What can we conclude? While the numbers and the criteria in these studies vary, at the very least there is broad agreement on a figure between 15% to 20%. That’s 30 to 40 million voters — a huge, and growing, voting bloc that could easily swing an election.

Add to this the additional millions on the left, right, and center who may vote for a libertarian-leaning candidate who stresses issues of great importance to them — such as a more peaceful foreign policy, marijuana re-legalization, slashing taxes, and reforming the out-of-control surveillance state.

Which brings us back to Rand Paul’s presidential run announcement. Rand Paul doesn’t claim to be a libertarian. He has described himself as “libertarian-ish” and in 2013 told Sean Hannity “I use the term constitutional conservative, but I also use the term libertarian conservative. … I accept all of those terms if they mean they believe in limited government and more individual liberty.”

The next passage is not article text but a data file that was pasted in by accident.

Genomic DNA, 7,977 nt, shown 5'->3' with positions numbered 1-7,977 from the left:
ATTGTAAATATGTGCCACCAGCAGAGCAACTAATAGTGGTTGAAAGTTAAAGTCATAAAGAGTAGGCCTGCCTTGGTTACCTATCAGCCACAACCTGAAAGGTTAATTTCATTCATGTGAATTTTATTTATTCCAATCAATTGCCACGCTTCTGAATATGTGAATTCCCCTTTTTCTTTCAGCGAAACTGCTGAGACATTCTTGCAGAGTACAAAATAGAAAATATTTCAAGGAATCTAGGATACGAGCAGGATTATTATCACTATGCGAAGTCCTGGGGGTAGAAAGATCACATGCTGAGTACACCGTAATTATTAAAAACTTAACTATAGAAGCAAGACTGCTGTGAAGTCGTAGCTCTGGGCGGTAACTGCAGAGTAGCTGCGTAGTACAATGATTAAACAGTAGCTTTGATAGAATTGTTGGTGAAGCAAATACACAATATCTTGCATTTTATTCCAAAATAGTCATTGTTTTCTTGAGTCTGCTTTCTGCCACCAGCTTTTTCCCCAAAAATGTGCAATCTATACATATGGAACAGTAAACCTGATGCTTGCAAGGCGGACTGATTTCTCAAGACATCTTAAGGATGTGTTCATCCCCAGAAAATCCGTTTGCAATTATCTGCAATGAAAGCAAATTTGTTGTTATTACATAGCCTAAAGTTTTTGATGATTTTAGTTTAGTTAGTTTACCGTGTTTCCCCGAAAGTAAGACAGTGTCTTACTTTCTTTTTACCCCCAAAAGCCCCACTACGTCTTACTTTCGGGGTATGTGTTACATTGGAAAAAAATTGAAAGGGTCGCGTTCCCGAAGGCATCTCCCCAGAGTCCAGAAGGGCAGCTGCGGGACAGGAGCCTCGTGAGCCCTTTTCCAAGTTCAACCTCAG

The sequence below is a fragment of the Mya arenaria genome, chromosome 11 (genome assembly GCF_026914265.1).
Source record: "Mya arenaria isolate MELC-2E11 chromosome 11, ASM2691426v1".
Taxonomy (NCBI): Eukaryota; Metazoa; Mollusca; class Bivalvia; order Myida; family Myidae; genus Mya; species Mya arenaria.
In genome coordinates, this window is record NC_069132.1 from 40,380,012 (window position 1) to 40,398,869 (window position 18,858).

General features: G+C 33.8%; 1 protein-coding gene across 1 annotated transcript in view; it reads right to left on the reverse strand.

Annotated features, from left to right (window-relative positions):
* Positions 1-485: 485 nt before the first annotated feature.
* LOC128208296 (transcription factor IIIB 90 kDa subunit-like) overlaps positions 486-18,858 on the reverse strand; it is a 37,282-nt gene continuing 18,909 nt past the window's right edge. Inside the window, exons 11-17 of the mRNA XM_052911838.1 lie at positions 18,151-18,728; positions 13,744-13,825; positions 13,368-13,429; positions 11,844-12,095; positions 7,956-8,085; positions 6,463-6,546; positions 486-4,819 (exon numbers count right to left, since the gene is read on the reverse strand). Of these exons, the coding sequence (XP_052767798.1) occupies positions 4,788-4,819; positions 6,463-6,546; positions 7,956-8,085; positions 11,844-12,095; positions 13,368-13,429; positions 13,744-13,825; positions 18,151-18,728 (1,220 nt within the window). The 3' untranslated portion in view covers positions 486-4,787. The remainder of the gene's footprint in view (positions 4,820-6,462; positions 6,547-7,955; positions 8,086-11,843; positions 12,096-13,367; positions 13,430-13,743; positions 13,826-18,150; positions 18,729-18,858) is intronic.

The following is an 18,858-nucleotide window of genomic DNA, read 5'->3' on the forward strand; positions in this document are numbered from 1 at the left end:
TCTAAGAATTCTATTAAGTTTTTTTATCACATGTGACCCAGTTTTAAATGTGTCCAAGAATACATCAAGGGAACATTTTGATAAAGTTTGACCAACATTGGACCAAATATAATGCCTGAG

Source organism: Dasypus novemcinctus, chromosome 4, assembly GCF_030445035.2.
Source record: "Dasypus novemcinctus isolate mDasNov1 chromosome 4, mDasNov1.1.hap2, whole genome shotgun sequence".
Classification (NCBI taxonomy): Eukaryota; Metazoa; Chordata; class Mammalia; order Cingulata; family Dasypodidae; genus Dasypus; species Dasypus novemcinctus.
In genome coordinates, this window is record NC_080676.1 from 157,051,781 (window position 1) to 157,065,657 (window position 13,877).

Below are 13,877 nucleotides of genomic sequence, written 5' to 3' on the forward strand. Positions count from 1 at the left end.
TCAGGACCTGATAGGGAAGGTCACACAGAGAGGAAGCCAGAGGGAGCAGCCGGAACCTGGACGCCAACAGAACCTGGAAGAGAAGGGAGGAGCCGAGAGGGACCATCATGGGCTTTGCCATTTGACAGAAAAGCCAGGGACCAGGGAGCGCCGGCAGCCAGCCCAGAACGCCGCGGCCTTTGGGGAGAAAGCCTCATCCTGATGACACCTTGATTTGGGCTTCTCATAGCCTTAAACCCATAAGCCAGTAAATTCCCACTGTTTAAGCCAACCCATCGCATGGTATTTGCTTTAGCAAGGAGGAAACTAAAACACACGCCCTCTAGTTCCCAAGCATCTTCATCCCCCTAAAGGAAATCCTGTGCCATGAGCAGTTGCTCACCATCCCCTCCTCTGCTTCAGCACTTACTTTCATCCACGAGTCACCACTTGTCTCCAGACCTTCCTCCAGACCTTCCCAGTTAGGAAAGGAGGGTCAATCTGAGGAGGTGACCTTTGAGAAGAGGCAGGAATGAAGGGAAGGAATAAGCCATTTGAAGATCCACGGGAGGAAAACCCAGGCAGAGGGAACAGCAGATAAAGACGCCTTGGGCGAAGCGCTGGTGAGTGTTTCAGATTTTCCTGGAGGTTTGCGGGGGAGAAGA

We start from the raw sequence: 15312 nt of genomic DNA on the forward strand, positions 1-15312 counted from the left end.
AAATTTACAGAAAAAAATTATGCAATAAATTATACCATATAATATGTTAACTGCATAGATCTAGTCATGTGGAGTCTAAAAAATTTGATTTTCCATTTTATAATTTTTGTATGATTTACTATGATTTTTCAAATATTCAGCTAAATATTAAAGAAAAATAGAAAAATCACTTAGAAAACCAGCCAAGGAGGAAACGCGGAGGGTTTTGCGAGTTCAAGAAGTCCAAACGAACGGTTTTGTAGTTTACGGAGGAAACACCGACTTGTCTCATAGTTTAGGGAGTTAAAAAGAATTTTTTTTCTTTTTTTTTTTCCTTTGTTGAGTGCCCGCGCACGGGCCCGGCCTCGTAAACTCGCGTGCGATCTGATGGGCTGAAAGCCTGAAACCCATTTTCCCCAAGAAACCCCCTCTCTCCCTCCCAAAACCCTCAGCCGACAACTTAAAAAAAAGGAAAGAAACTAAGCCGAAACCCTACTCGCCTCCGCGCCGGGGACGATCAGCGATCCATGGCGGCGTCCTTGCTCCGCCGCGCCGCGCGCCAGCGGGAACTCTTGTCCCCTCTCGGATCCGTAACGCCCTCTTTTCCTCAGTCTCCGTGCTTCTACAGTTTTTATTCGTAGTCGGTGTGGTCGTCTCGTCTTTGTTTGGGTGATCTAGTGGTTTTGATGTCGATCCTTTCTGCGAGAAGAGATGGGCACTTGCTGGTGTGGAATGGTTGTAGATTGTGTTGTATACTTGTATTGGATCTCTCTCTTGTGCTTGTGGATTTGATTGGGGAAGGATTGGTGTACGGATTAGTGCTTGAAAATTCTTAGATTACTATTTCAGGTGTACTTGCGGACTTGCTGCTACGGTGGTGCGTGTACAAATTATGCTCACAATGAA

But he is certainly the most libertarian-inclined presidential candidate — outside the Libertarian Party — in memory. Cato’s Boaz notes in TIME what may well be the most important thing to come out of a Rand Paul campaign:

“One result of his campaign will be to help those tens of millions of libertarian-leaning Americans to discover that their political attitudes have a name, which will make for a stronger and more influential political faction. … Libertarianism is the framework for a future of freedom, growth, and progress, and it may be on the verge of a political breakout.”

Nurture and Protect New Libertarians

in Liberator Online by Michael Cloud Comments are off

(From the Persuasion PowerPoint section in Volume 19, No. 16 of the Liberator Online. Subscribe here!)

Successful martial arts schools nurture and protect their newest students. Their beginners.

They care for and help develop their beginners’ skills and discipline.

They protect them from far more experienced and skilled students.Nurture and Protect

Because if new, young students make progress, they will keep practicing and keep coming to the dojo.